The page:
Monday, September 29, 2014

Hey baby

My original idea for this project was only about street harassment. I wrote a proposal for my class to create a project similar to Caroline Tompkins' photo campaign, "Hey Baby", in which she photographs her catcallers. Here is another link that describes the project more and includes part of an interview with Tompkins. I turned my proposal in two weeks ago, but a week later, had not experienced any street harassment since the proposal (hooray! except not for my project...). I talked to my teacher on Thursday (four days ago) and revised my plan. Enter, this blog.

Thursday night a guy yelled at me from a car as I was walking the five minutes to my friend's apartment. So I took a picture.

On Friday, sitting outside Linda's, doing homework and eating tots with a friend, a guy yelled at us as he drove down Franklin Street. Picture number two.

On Saturday afternoon I walked down Franklin Street, coming home after studying on campus. A man said something to me as I walked past. Less than ten minutes later, as I got closer to home, another man yelled from a car. 


On Sunday, as I was filling my car with gas, a man at the station started talking to me. He was very friendly, and we chatted about UNC and our weekends. As I got back into my car, he called me "baby."


I didn't take a picture of that one, but... just what?

I guess I could have done that photo project after all.

Instead, I'm incorporating the project here. I did not realize until having these encounters and taking these pictures the bravery that Caroline Tompkins is embodying in her photo campaign. I was scared to take a picture of the man on Franklin Street! I knew I wanted to take one, but I walked a bit, turned around, sat down, and stealthily took a picture of a sign. The man is somewhere in the background. Tompkins, though, is getting right up in her harassers' faces and calling them out. I am honestly not sure I could have done that. More power to her.

Another thing I noticed from these pictures: they are all taken from far away. You sure can't tell from the pictures which car each man was in - actually, you can't even see the car in any of the pictures! To me, this distance symbolizes more than just the speed of their cars. I have the image and the memory of these actions. The men, though, are so removed from the situation, that we don't even know who they are. They are anonymous, and therefore can safely act without consequence.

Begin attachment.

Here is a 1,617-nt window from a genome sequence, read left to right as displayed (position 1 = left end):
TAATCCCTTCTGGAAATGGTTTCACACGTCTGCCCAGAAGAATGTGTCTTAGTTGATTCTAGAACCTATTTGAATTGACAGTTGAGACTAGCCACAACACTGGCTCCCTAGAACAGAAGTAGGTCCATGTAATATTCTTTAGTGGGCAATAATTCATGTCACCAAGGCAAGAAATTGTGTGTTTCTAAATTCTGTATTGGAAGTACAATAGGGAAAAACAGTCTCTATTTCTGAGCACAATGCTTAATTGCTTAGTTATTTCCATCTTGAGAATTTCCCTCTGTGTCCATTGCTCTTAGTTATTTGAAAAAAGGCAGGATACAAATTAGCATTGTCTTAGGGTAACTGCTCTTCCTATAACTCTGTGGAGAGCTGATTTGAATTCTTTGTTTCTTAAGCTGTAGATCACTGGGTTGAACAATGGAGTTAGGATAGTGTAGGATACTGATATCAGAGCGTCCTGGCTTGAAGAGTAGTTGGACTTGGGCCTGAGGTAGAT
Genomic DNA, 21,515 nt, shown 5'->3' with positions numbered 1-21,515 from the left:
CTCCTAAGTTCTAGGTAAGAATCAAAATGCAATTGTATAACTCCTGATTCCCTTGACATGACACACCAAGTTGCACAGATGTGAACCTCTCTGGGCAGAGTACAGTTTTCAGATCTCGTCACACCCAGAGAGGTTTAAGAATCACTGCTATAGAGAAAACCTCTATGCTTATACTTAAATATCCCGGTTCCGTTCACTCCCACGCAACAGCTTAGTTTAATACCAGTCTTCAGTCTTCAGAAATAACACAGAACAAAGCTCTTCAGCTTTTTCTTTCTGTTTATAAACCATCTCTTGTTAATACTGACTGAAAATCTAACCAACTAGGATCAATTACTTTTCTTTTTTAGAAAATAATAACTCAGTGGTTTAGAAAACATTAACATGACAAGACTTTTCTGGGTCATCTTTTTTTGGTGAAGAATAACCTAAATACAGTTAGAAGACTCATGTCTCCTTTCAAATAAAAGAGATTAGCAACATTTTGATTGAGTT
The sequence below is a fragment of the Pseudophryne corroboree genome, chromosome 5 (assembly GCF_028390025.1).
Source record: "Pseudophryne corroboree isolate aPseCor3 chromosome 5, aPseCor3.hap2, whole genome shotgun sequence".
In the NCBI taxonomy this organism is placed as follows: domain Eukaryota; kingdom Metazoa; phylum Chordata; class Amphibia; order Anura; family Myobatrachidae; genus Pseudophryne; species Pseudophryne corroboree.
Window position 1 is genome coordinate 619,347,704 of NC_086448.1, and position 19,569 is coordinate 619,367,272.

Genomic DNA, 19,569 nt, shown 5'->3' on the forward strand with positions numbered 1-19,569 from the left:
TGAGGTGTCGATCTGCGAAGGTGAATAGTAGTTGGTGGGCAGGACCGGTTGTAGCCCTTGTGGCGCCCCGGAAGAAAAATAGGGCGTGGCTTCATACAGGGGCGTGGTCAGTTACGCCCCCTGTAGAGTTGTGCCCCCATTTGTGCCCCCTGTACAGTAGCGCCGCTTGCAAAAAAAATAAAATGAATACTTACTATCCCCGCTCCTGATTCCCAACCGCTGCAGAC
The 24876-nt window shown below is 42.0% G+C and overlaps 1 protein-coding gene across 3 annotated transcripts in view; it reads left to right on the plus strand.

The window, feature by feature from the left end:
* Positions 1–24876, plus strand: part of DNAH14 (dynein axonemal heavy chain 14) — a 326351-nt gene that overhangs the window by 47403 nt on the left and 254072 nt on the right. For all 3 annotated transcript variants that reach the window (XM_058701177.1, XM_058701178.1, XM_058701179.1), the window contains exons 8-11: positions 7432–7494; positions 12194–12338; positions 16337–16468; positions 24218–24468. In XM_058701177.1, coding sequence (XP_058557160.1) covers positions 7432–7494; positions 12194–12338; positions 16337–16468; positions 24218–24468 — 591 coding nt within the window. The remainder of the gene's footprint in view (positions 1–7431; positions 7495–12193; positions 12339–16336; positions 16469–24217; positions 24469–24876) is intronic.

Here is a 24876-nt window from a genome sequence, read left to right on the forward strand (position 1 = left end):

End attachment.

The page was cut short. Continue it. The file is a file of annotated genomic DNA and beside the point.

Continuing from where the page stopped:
A final thought: Although I documented these instances, they honestly didn't bother me that much. Each time, I thought to myself, "Seriously?" but kind of moved on with my day. Isn't it weird that this is so normal?

Friday, September 26, 2014

Meet Me!

Hi there! Thanks for taking the time to check out my blog. Before I get going, let me introduce myself and my page.

My name is Alban, and I am a senior at The University of North Carolina at Chapel Hill.  I am a Psychology and German double major and Women’s Studies minor. I am currently enrolled in WMST 350: Spitting in the Wind with Dr. Tanya Shields, and it is that class for which I am conducting a month-long Feminist Action Project: this blog.

I got the idea for this blog when considering the idea of street harassment, or catcalling. Many women (and men, but I’ll focus on women here) experience gender-based street harassment on a regular basis. In a poll by Oxygen/Markle Pulse, 87% of American women ages 18-64 reported experiencing harassment by a male stranger, and over half of those women reported experiencing "extreme" harassment like touching, grabbing, rubbing, brushing, or following. In thinking about my own experiences with street harassment, I realized something striking. Some memories of street harassment are burned in my memory – instances when I looked around speechless, went home fuming, or yelled back at my harassers. And then I realized – the people who harass me and others on the street probably don’t think twice about it. I remember like it was yesterday the time several months ago when I was walking from the gym to my car – in the middle of campus – when some guys drove by in a car and one yelled “I WANNA F*CK YOU!” at me, and then drove on. Does he remember that now? Doubt it, but it still makes me uncomfortable to think about.

So the point of this blog is to let everyone – men and women – know what I experience on a daily basis as a woman. I want to give people an inside view into how society’s image of a woman affects the life of a real-life woman. Maybe, by reading about my experience with street harassment, harassers will think twice about what they are doing. And by reading about the other experiences that I share here, people will gain new perspectives, and reconsider some of their own actions.

Don’t get me wrong – there are lots of things about being a woman that I LOVE. But the reality is that there are also some other things that aren’t so great. Hence the title of this blog: Miss Fortune/Misfortune. Being a woman can be a blessing and a curse!

I want to emphasize right here and now, though, that my experience is not by any means representative of all women’s experiences. I hope that, as you read, you can relate to some things, but that you also recognize differences in our experiences. Please feel free to comment and share your thoughts as you explore mine.

Also, in an effort to bring different perspectives to this blog, I’ll be interviewing some other people and sharing their stories here as well. I hope that the mix of my thoughts and experiences with those of others, I can create a uniquely safe space where everyone can share pieces of themselves. I am definitely looking forward to seeing where this blog goes, and I hope you'll check back throughout the next few weeks to find out more!